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Warrnambool Standard
June 3   1890

Mahogany ship  

At various times the attention of the public has been drawn to two wrecks which are lying buried in the sand on the shore near Warrnambool.  They are both interesting relics, and if the stories told of them are true, they are closely associated with the discovery and settlement of this part of the continent (states the Argus).  One of the vessels is supposed to be an old Spanish or Portuguese galleon which visited the southern seas very many years ago, presumably shortly after the discovery of Australia, and was wrecked on the coast between Warrnambool and Port Fairy.  It is stated in letters which are now in the possession of the Government that the existence of this interesting relic of a by gone age first became known in the early days of the colony, when two men who were walking along the coast from Hopkins river to Port Fairy were astonished to find the wreck of an ancient vessel, well in towards the shore and almost covered over with sand.

  The aboriginals, when questioned as to the date of the wreck, stated that it had always been there, but they had a tradition as to some “yellow men” having at one time come among them, but from whence they knew not.  The wreck was seen in 1843, and also four years later by Captain Mills, then living a few miles from the spot, and it is still believed to be there, but has become entirely covered over by the sand drifts until not a part of it is visible.  The other wreck lies in Lady Bay, and is declared by some to be the Enterprise, a small vessel in which the late Mr. J. P. Fawkner, the founder of Melbourne, came from Tasmania to Port Phillip.  As regards the wreck of the supposed Spanish galleon, the Inspector –General of public works (Mr. Davidson) has suggested to the Government that a small sum should be expended in putting sounding rods into the small hummocks which exist on the coast near Warrnambool to search for the vessel.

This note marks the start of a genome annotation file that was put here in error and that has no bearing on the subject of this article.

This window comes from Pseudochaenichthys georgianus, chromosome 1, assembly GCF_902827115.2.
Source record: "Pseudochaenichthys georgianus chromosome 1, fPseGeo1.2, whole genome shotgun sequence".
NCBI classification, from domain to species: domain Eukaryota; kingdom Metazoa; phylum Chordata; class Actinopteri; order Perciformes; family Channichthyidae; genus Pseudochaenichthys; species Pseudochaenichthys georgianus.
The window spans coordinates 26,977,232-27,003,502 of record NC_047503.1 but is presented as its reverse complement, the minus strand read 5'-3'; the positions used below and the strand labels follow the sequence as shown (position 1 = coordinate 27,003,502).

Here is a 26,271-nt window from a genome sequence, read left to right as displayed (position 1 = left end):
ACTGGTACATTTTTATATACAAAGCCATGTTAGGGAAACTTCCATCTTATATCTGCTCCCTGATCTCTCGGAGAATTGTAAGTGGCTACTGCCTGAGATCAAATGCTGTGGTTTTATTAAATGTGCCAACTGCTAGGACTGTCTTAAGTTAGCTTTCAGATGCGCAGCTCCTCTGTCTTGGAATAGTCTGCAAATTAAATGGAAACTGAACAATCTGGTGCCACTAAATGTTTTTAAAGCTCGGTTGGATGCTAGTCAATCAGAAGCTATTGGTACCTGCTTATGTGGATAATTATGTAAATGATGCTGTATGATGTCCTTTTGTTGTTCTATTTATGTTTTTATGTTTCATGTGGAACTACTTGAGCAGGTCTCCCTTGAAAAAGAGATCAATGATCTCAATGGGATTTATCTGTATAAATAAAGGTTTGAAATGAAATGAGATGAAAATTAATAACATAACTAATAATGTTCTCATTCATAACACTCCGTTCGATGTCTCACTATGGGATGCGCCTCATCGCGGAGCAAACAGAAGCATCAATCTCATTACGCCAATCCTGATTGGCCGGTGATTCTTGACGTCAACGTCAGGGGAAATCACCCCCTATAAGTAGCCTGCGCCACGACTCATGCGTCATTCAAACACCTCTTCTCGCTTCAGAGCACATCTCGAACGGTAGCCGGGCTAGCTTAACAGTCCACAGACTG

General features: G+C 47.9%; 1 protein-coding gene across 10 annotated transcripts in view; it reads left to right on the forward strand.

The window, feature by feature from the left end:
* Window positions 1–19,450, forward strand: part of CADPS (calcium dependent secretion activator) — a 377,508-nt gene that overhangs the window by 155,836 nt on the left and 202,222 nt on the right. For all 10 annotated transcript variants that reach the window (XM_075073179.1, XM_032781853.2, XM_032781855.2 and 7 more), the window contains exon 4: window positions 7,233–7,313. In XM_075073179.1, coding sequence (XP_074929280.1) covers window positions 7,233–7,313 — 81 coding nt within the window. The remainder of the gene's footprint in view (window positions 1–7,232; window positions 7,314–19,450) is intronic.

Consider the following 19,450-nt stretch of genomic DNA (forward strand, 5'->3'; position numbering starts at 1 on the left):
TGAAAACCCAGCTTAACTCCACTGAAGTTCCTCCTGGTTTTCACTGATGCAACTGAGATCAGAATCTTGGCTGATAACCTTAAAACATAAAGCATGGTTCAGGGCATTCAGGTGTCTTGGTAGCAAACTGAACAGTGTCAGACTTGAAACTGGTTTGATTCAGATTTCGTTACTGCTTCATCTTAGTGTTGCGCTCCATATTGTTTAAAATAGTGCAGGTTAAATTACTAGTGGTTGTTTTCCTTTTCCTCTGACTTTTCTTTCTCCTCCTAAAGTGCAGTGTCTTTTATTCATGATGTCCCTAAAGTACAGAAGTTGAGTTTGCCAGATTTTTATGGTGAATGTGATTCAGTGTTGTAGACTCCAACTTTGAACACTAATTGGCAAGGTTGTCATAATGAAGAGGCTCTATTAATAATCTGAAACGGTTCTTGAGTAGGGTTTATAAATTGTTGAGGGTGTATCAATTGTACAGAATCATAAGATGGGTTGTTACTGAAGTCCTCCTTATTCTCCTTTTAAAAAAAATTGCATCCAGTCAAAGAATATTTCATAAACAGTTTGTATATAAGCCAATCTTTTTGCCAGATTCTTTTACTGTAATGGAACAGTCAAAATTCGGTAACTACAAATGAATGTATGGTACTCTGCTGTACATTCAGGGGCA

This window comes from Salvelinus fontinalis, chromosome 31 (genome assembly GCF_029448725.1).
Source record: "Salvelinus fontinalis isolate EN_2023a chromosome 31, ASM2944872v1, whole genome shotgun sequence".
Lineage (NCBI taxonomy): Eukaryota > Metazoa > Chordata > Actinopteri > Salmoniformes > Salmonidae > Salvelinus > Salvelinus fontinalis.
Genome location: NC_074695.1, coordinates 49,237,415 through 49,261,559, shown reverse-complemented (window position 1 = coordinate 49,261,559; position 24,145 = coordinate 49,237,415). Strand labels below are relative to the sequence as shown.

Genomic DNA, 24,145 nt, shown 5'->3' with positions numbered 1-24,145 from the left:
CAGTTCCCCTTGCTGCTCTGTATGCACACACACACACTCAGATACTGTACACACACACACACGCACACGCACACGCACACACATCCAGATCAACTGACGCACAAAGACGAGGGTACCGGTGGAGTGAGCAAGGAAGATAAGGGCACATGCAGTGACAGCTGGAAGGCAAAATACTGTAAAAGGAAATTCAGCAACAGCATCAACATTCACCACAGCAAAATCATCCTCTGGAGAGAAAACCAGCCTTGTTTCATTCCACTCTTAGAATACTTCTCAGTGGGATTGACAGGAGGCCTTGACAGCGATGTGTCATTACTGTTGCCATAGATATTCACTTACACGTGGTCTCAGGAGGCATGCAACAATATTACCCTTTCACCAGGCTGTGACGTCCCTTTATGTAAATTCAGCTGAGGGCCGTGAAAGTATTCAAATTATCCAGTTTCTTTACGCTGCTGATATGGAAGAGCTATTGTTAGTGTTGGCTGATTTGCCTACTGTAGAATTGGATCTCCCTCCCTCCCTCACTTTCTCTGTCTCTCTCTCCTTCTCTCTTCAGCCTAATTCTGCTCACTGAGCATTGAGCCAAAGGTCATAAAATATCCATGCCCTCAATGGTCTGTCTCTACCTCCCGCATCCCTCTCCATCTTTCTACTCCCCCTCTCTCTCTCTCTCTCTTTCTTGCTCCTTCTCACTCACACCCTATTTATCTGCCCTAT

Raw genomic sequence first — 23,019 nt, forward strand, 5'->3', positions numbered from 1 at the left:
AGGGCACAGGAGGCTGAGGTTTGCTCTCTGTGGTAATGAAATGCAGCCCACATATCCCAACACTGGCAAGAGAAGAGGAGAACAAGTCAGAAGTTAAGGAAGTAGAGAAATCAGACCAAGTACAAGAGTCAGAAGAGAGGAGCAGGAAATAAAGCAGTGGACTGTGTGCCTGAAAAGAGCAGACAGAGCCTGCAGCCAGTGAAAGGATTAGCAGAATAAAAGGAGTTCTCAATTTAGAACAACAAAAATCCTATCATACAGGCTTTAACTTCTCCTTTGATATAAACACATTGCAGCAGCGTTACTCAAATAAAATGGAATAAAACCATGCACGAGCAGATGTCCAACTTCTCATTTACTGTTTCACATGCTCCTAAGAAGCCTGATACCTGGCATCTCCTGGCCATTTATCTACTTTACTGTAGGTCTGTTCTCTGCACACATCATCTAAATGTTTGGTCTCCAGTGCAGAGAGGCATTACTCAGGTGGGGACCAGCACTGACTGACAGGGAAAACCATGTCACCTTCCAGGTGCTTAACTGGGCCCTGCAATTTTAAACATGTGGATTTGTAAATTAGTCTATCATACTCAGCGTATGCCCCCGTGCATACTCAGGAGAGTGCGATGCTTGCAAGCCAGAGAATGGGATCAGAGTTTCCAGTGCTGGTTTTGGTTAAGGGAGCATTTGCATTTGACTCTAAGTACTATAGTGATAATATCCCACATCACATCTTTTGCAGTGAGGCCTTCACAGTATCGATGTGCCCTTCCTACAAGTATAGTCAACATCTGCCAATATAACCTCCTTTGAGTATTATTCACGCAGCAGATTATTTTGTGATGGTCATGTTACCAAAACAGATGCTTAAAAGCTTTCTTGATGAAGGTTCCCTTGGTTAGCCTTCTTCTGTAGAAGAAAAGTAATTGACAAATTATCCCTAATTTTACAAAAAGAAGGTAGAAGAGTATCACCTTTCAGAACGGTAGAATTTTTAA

The wreck of the Enterprise is covered by 3ft of sand, and lies midway between the ebb and flow of the tides, and Mr. Davidson suggests that nothing should be done until November, as the tides are usually low then, and the condition of the wreck could be better ascertained than now.


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